- the sixteenth letter of the English alphabet, a consonant.
- any spoken sound represented by the letter P or p, as in pet, supper, top, etc.
- something having the shape of a P.
- a written or printed representation of the letter P or p.
- a device, as a printer's type, for reproducing the letter P or p.
- Music. softly.
Origin of p1
- penny; pence.
- Chemistry. para-1(def 2).
- Military. (in designations of fighter aircraft) pursuit: P-38.
Origin of p.1
- Music. softly.
Origin of p.2
Origin of p.3
Origin of P.1
- Paul (Jo·hann von) [poul yoh-hahn fuh n] /paʊl ˈyoʊ hɑn fən/, 1830–1914, German playwright, novelist, poet, and short-story writer: Nobel Prize 1910.
- the 17th letter of the Greek alphabet (P, ρ).
- the consonant sound represented by this letter.
Origin of rho
Examples from the Web for p
R. Kelly expands on his love of the female body in “Marry the P**sy,” in which he serenades well, you know.
From the first verse, it is clear he is not actually talking about eating Oreos: “Then I beat the p**sy ‘til it’s blue.”
Pound even started dating his letters from 1922 as “p s U,” for post scriptum Ulysses.Best Year Ever: How 1922 Birthed Modernism
September 14, 2013
“[P]rosecutors would have to determine in which county conception had occurred before charges could be filed,” says NPR.Mississippi’s Governor Has Some Bad Ideas
June 7, 2013
In the local lingo, Xiaojiong is a “T” (tomboy), and Xiaopu is a “P” (feminine-style).China’s Fake Gay Marriages
April 19, 2013
Stop for us at the Laurels, about eleven, or p'r'aps I'll stroll over and get you.The Spenders
Harry Leon Wilson
We'll land that stake; an' p'raps the sharp division'll take a tumble.Thoroughbreds
W. A. Fraser
I tell you p'intedly you cyarnt nevah b'lieve what you heahs.The Little Colonel
Annie Fellows Johnston
He can't marry Miss P——, nor yet her fortune, nor ever shall!Tales And Novels, Volume 5 (of 10)
All this you was on the p'int of losin' through bein' slow on your feet.The Widow O'Callaghan's Boys
- the 16th letter and 12th consonant of the modern English alphabet
- a speech sound represented by this letter, usually a voiceless bilabial stop, as in pig
- mind one's p's and q's to be careful to behave correctly and use polite or suitable language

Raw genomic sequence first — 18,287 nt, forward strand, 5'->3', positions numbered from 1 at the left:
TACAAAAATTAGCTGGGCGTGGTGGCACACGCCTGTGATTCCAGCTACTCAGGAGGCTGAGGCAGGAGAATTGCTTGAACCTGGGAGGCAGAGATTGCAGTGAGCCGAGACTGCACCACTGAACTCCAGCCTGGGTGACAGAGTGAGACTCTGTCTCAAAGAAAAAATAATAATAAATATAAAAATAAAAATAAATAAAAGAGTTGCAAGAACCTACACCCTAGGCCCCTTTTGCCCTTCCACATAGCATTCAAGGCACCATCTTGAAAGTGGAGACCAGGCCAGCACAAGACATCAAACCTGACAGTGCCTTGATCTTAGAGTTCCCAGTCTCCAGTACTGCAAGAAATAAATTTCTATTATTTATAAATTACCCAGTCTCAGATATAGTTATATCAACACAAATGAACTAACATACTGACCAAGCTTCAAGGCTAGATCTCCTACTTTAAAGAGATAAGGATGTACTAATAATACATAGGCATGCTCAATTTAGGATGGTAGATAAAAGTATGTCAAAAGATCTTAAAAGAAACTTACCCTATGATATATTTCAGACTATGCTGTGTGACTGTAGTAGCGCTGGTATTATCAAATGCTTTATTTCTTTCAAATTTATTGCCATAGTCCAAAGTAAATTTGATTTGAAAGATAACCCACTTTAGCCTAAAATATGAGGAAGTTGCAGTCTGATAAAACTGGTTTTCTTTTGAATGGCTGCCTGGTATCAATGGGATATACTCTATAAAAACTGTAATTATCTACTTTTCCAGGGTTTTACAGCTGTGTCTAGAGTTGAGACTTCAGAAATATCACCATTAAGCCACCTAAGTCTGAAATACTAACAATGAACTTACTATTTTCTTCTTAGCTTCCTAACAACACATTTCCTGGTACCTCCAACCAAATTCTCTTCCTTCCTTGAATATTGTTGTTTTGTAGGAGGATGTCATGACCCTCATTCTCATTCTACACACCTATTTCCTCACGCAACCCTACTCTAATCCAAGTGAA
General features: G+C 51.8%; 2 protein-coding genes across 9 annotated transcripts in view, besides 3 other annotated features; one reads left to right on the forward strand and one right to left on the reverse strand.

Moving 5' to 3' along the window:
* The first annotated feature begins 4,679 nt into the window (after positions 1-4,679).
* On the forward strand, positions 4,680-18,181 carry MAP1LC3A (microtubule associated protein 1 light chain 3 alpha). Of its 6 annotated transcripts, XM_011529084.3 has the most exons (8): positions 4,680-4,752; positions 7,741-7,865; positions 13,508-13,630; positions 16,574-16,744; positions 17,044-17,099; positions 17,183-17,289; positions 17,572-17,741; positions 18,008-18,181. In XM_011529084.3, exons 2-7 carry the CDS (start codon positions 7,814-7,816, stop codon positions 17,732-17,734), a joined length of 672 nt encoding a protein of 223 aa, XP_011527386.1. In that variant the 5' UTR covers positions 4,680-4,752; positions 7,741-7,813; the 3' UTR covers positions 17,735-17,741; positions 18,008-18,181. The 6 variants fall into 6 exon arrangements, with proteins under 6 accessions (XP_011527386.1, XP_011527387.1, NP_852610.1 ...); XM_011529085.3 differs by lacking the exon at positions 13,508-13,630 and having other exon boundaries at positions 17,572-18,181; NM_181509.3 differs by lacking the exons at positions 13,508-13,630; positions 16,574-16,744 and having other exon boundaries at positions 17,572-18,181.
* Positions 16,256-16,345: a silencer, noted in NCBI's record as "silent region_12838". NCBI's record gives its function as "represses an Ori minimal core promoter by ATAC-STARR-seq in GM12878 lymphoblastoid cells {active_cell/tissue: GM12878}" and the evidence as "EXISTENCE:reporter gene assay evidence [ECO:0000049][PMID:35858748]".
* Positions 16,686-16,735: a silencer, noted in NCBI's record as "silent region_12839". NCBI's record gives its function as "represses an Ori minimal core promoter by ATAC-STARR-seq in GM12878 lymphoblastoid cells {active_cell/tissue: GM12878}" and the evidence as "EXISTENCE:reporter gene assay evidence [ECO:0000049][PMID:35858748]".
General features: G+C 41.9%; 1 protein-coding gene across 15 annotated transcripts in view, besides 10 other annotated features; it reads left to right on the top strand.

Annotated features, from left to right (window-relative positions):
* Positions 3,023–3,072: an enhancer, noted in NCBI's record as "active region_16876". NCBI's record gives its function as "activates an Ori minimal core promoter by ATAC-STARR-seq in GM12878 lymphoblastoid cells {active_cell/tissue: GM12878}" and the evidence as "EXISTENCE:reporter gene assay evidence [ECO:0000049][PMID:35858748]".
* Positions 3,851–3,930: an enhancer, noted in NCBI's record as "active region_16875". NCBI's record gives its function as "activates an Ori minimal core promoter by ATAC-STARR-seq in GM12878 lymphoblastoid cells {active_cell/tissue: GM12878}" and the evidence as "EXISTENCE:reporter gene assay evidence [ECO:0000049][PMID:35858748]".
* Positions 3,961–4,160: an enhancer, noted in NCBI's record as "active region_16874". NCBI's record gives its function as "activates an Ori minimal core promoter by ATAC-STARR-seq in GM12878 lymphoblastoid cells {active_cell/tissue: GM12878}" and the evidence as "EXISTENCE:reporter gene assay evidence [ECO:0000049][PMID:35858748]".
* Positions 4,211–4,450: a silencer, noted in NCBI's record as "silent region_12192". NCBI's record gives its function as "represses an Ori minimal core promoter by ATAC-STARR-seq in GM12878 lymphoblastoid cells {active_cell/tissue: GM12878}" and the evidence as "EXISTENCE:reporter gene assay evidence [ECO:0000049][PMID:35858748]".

- (in Britain) penny or pence
- music piano: an instruction to play quietly
- chem phosphorus
- (on road signs) parking
- chess pawn
- (the former) peseta
- Portugal (international car registration)
- pharmacy only: used to label medicines that can be obtained without a prescription, but only at a shop at which there is a pharmacist
- short for para- 1 (def. 6)
- plural pp page
- the 17th letter in the Greek alphabet (Ρ, ρ), a consonant transliterated as r or rh
Word Origin and History for p
a rare letter in the initial position in Germanic, in part because by Grimm's Law PIE p- became Germanic f-; even with the early Latin borrowings in Old English, -p- takes up a little over 4 pages in J.R. Clark Hall's "Concise Anglo-Saxon Dictionary," compared to 31 pages for B and more than 36 for F. But it now is the third-most-common initial letter in the English vocabulary, and with C and S comprises nearly a third of the dictionary, a testimony to the flood of words that have entered the language since 1066 from Latin, Greek, and French.
To mind one's Ps and Qs (1779), possibly is from confusion of these letters among children learning to write. Another theory traces it to old-time tavern-keepers tracking their patrons' bar tabs in pints and quarts. But cf. also to be P and Q (1610s), "to be excellent," a slang phrase said to derive from prime quality.
- The symbol for the elementphosphorus
- The 17th letter of the Greek alphabet.
- The symbol for parity.
- The symbol for phosphorus.
- The symbol for power.
- The symbol for pressure.
- A highly reactive, poisonous nonmetallic element occurring naturally in phosphates, especially in the mineral apatite. It exists in white (or sometimes yellow), red, and black forms, and is an essential component of protoplasm. Phosphorus is used to make matches, fireworks, and fertilizers and to protect metal surfaces from corrosion. Atomic number 15; atomic weight 30.9738; melting point (white) 44.1°C; boiling point 280°C; specific gravity (white) 1.82; valence 3, 5. See Periodic Table.